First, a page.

Scottish Open 2018 – Day 1

The Scottish Open 2018 started yesterday at the Emirates Arena, in Glasgow, and, to be honest, what happened off the table was just as interesting as what happened on it.

Here is the Eurosport Preview, with Neil Robertson who is looking to defend his title:

With a review of the previous Home Nations event, the Northern Ireland Open and the UK Championship, that just finished on Sunday night.

And also, Neil’s Robertson interview ahead of his title defense

Of course, Ronnie pulled out and this was Neil Robertson opinion on that:

He is right, playing at the level Ronnie did in York, for nearly two weeks, is extremely demanding mentally and emotionally and, coming to a setup like this one, in front of a comparatively poor crowd, is difficult. Fans are of course disappointed that he isn’t there, but then they would probably also be disappointed if he was there and didn’t perform. All the more credit though to Mark Allen who is playing in Glasgow. I hope that he has a good tournament and doesn’t run out of energy.

It wasn’t a great day for the Scots. Stephen Maguire and Anthony McGill lost in the first round, losing to Billy Joe Castle and Zhang Yong respectively. Maguire’s “performance” was terrible. Ross Muir, John Higgins, and Graeme Dott progressed, but John Higgins played very badly, except in the decider. It transpired that he was suffering from broken ribs, after a “football accident”.

“It’s a floating broken rib, it’s happened before,” he told Eurosport.

“It’s a football injury. It was the League Cup final up here last weekend (Celtic beat Aberdeen on 2 December) and I’d had a few drinks…”

Asked if he would pulled out if it had been any other tournament, the Scot replied: “Yes, without a doubt.

“My family and friends were coming to see me. It’s the only chance they get. They’ve not seen me in a final lately.”


John’s notion of a football accident had me smiling. Isn’t that rather a “drinking accident”? Anyway, I can’t see him going much further playing that way!

But it’s not just a rib John Higgins broke, he also broke a record yesterday, as this was his 1000th professional match win (source )

John was also asked about Ronnie’s “breakaway” ideas. Here is his answer, during his post-match interview:

So, we now have John Higgins, Mark Allen, Mark Williams, Joe Perry, and Stephen Maguire wanting changes, and John definitely interested in an alternative platform.

Eden Sharav also progressed, as his opponent, Hossein Vafaei, didn’t show up. Eden is a local boy, but now plays for Israel, his father’s country. That’s twice that they are set to play each other, and twice that Hossein withdraws. There were suggestions that this was related to religious beliefs – and it might be – but I rather think it’s related to the consequences he could face, being an Iranian athlete if he accepts to play an Israeli. To get you an idea of what I mean, I suggest that you follow those links and read what happened in other sports.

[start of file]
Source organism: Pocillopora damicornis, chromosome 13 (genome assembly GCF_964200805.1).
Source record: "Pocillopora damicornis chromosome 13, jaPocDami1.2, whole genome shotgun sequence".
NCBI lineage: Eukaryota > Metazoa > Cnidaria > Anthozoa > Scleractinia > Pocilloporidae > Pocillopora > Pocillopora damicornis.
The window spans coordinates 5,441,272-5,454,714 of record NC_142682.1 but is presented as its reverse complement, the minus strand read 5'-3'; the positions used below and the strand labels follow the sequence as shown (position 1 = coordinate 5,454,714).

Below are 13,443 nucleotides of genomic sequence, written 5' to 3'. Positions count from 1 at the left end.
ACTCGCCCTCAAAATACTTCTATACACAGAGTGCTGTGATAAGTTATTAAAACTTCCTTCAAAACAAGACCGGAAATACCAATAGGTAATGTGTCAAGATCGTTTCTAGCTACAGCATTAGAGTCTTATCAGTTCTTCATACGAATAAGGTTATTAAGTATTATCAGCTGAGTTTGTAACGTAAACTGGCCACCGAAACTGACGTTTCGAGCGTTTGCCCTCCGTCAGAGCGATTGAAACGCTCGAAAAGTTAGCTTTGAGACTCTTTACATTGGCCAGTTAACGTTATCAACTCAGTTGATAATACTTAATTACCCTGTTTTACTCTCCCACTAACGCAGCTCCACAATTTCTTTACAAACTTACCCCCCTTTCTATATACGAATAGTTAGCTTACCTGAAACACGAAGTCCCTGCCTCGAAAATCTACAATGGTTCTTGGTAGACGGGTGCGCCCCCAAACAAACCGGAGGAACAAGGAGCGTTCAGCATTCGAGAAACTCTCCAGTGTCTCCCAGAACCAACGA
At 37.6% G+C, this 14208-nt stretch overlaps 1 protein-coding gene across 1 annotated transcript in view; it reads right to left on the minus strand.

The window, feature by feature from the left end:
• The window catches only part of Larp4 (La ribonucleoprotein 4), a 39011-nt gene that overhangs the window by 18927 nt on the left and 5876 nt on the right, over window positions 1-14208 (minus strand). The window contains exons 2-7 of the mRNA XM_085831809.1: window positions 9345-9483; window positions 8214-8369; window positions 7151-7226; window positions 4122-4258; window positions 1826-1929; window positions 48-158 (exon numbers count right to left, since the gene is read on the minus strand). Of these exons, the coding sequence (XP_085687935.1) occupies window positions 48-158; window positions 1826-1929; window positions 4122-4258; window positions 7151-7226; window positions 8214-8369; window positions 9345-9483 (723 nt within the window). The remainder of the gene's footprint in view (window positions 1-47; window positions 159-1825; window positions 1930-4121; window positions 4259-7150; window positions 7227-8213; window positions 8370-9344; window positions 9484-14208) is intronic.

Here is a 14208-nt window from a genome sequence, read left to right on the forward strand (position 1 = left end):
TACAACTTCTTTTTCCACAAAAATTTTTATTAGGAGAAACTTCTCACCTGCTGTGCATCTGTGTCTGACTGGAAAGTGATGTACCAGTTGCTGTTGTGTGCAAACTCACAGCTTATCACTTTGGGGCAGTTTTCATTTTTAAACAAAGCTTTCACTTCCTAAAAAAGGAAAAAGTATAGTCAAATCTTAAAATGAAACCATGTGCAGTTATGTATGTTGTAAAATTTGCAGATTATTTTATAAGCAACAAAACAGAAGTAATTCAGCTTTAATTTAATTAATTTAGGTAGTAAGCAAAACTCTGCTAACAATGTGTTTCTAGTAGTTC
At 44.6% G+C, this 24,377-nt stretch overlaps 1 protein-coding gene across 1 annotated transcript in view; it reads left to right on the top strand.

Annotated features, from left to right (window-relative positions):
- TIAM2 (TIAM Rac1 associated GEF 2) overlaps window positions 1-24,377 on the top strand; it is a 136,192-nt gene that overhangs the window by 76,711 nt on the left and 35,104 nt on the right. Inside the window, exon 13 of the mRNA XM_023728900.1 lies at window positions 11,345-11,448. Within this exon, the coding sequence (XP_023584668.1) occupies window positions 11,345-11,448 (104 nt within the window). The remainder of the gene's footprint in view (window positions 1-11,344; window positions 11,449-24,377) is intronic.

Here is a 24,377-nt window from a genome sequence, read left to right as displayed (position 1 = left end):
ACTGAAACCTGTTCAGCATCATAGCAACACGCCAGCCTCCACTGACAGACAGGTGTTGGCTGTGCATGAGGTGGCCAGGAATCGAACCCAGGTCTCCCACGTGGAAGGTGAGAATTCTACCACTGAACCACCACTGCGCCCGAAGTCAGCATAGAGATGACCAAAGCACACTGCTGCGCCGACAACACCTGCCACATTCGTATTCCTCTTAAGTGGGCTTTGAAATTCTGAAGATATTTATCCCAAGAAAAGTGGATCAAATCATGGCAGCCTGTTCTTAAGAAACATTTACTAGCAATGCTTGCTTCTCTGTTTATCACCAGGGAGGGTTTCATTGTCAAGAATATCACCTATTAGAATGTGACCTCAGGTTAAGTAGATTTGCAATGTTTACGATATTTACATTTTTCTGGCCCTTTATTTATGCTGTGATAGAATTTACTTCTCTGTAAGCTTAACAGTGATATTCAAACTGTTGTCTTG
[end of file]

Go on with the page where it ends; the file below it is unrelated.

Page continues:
It’s hard to know what could be the consequences for Hossein, or his family if he was to play Eden, so I would refrain from judging. What I do know though is that this places the WPBSA in a very difficult position. They obviously can’t condone such attitude, but on the other hand, it might not be the player’s choice at all, and by forfeiting their match, they lose money and ranking points.

Other than that, there weren’t many “shocks”. You can follow the tournament on



6 thoughts on “Scottish Open 2018 – Day 1

  1. No, I’m convinced he didn’t lose that match on purpose. He probably thought he’d won in frame 16, but the black wobbled and missed. But that won’t stop a significant number of people regarding EVERY match he ever played as suspicious. You know what the online community is like! If you ask anyone in 5 years’ time about that match, they will probably not regard it as an amazing comeback by Robertson, or an almighty choke by Cao. Instead they will refer to Cao’s match-fixing credentials.

    So I don’t think we can airbrush the 2017 Scottish Open from history. If anything, Cao’s demise makes it even more poignant and dramatic. There are many lessons that players can learn from the methods Cao used to turn his career around, his ultimate collapse, and the way Robertson exploited it.

    Obviously, we won’t see Yu Delu again (unless, like me in the past, you end up in a Beijing snooker-hall at 3am!). Whether Cao can make it back is questionable. Even if he serves his ban and requalifies, he’s going to be treated like an outcast by almost everyone in snooker. It won’t be pleasant.

  2. On the note of John Higgins winning his 1,000 match, Ronnie has moved (at least temporarily) into 2nd place on the list with 935 wins, 1 ahead of Mark Williams.

    More importantly, Ronnie’s career match winning percentage is now over 75% (75.1%), which is pretty remarkable when you consider that #2 on that list is 69.16% (J. Higgins).

      • Actually I think Csilla’s point is that there will always be doubts about the match (whether justified or not). If Cao Yupeng had won the match, then it would actually be LESS disturbing, because there wasn’t the possibility of him trying to lose. Then of course if Cao had won, there are fewer reasons to be broadcasting footage from the match, because he’s not around for there to be features about him.

      • Now Lewis, you know the Chinese players better than any of us. Do you think that Cao did possibly lose on purpose? If he did, he should really go for a career in acting!

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